It feels like some important setup scenes were maybe cut. But why? I mean, did you learn nothing from the internet's reaction to the rushed hack-job that was the last few seasons of Game of Thrones? This is a streaming show. It doesn't have to be cut down to a rigid runtime to fit in an hour-long broadcast slot. If you needed more time to properly flesh out the scripts and make sure that everything is properly explained and setup, then just make the episodes 90 minutes. Or, alternatively, just cut out all the flash-forward segments with Ciri and save that stuff for next season, so that you have more time to tell the stories about Geralt and Yennifer. Or just add 2 more episodes to this season (to make it an even 10), and put the whole Ciri storyline in those two episodes. Most of the scenes with Ciri don't really move the narrative of this season forward anyway. And besides, the writing seemed to come together a lot better in the last 2 or 3 episodes, as all the main characters' storylines finally converged and the episodes could be written as one, singular story (rather than three independent plot threads).

Every episode alternates between Geralt, Yennifer, and Ciri over a decade later.

I also wish that the show did a better job of conveying how much time had passed between episodes. Even though Ciri's story takes place over the course of a few days (or maybe weeks?), Geralt and Yennifer's stories seem to take place over a span of about 10 or 15 years. The characters occasionally make mention of years having passed, but the show doesn't provide much (if any) context for what's been happening over those years. Like, has Jaskier just been following Geralt around for 10 years being an annoyance and a liability?

Again, I've never read the books, so I can't be sure if the confusing nature of the TV show is a problem with the TV show's writing, or if it's actually a good adaptation of not-very-well-written novels. Are the show's writers being too faithful to poorly-written source material (and the game's writers managed to elevate the material)? Or are the show's writers doing a bad job of adapting good source material (whereas the game's writers successfully adapted the material)?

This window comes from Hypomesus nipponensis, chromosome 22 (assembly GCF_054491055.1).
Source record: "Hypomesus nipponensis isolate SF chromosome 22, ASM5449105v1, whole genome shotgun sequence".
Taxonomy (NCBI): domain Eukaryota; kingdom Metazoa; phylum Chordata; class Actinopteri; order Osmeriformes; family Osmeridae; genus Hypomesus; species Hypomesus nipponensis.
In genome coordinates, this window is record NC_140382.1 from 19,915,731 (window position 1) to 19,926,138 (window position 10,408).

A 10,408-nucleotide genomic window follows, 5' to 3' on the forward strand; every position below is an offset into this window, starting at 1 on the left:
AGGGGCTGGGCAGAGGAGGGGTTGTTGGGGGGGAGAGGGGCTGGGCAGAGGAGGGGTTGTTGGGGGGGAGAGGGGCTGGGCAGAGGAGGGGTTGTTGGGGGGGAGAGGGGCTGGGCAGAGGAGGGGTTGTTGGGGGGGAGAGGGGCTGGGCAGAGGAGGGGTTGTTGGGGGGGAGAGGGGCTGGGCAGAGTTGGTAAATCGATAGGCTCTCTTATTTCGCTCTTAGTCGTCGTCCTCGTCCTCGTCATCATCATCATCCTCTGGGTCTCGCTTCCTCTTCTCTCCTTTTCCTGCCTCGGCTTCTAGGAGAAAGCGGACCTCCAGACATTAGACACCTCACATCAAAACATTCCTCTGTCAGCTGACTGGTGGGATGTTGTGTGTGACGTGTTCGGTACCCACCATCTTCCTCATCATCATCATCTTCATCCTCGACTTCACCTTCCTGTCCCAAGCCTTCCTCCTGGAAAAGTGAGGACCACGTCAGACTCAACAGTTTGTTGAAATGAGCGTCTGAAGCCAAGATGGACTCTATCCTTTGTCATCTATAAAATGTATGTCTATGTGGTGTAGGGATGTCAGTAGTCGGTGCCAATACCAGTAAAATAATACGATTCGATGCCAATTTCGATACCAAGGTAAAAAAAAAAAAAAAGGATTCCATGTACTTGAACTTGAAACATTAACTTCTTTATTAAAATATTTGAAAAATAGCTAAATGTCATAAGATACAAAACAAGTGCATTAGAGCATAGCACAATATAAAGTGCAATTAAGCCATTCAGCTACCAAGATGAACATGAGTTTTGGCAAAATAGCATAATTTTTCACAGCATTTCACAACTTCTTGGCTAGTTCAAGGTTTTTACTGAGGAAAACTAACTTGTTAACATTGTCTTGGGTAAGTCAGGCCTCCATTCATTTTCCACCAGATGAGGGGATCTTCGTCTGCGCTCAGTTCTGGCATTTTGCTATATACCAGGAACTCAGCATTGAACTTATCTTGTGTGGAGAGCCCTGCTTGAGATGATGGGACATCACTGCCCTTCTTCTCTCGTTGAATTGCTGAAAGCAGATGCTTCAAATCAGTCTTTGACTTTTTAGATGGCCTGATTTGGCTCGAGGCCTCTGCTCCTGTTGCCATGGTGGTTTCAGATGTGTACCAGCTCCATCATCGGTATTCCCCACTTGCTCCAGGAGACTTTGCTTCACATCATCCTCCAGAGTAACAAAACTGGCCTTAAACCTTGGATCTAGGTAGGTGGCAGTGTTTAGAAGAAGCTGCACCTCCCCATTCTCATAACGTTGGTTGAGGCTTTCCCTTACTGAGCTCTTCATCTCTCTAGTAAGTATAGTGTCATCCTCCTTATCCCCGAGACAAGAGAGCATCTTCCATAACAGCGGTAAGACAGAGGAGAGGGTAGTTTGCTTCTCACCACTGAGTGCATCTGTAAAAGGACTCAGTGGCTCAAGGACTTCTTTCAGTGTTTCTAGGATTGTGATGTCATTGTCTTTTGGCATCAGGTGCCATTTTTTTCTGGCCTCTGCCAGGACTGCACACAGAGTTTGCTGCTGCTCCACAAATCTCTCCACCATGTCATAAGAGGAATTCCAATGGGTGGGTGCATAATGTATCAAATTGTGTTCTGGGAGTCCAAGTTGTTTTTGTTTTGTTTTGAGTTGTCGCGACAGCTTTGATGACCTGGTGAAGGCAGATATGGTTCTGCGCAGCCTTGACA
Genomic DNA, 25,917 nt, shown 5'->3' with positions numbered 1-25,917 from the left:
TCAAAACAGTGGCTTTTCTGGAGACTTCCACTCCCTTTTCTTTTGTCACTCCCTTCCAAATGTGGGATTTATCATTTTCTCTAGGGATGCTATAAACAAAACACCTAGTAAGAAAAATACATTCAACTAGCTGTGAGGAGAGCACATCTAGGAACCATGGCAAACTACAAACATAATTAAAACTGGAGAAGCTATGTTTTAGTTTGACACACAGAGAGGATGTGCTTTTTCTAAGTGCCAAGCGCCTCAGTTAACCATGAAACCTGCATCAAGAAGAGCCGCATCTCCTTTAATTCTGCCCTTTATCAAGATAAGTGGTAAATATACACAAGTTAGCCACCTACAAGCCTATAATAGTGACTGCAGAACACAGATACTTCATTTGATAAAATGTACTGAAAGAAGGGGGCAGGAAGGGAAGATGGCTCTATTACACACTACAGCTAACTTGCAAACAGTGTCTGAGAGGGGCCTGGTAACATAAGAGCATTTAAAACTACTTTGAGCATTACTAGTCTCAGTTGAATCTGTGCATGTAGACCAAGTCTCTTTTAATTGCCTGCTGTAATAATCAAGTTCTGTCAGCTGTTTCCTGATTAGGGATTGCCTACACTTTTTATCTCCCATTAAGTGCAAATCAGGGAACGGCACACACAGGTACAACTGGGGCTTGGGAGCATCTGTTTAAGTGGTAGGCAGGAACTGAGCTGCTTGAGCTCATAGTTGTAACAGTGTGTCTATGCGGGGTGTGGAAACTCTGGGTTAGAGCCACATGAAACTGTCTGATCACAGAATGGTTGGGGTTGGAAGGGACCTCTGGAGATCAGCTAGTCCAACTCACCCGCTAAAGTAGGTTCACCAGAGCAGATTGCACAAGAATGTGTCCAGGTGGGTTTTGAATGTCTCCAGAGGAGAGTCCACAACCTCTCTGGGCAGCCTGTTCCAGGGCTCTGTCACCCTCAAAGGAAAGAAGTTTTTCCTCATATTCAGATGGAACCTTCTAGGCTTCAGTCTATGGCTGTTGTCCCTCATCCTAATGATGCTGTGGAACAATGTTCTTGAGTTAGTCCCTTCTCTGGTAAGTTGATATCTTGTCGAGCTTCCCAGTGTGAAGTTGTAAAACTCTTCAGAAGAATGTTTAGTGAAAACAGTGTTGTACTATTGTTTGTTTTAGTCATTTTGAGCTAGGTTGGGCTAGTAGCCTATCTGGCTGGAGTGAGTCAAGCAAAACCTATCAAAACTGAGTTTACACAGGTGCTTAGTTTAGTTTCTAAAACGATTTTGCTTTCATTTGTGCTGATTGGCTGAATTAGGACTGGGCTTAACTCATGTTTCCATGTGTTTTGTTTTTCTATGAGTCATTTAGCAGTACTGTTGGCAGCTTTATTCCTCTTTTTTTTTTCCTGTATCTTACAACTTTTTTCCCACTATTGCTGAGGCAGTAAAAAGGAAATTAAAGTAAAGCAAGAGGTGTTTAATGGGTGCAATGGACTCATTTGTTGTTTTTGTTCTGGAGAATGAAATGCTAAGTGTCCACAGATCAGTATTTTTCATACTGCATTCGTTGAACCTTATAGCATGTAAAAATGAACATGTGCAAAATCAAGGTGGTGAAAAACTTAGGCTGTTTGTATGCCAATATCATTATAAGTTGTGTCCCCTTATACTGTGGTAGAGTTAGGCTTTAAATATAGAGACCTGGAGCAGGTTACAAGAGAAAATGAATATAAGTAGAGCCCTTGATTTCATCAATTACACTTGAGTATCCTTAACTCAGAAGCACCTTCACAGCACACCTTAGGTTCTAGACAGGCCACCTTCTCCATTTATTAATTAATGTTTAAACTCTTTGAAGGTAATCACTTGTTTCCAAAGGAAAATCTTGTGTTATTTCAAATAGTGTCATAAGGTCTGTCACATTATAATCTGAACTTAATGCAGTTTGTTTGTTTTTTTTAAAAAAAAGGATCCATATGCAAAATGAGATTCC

To the show's credit, the production values are very high. The creatures generally look good, and the fight choreography is fantastic. I also really like the music. It's very similar, but not quite as good as the music from The Witcher III game.

I do kind of think that Henry Cavill is trying a bit too hard with the gruff voice. To me, he doesn't sound like somebody with a naturally gravely voice; he sounds like somebody trying to pretend to have an unnaturally gravely voice. I feel like he's trying to hard to sound like the character from the video game. It's not a deal-breaker, and I eventually got used to it. Cavill is otherwise doing a fine job with the material that he's being given. I think that his portrayal of Geralt is a bit too grumpy and angry, compared to the more stoic depiction in the video game. But again, maybe this is actually more true to the books?

Geralt always seems grumpy, instead of being stoic.

I don't know, I'm on the fence with this one. I want to like it because I know how good the stories in this world and with these characters can be. But I just can't ignore the fact that we had to pause episodes to try to talk each other through what the hell we thought was going on.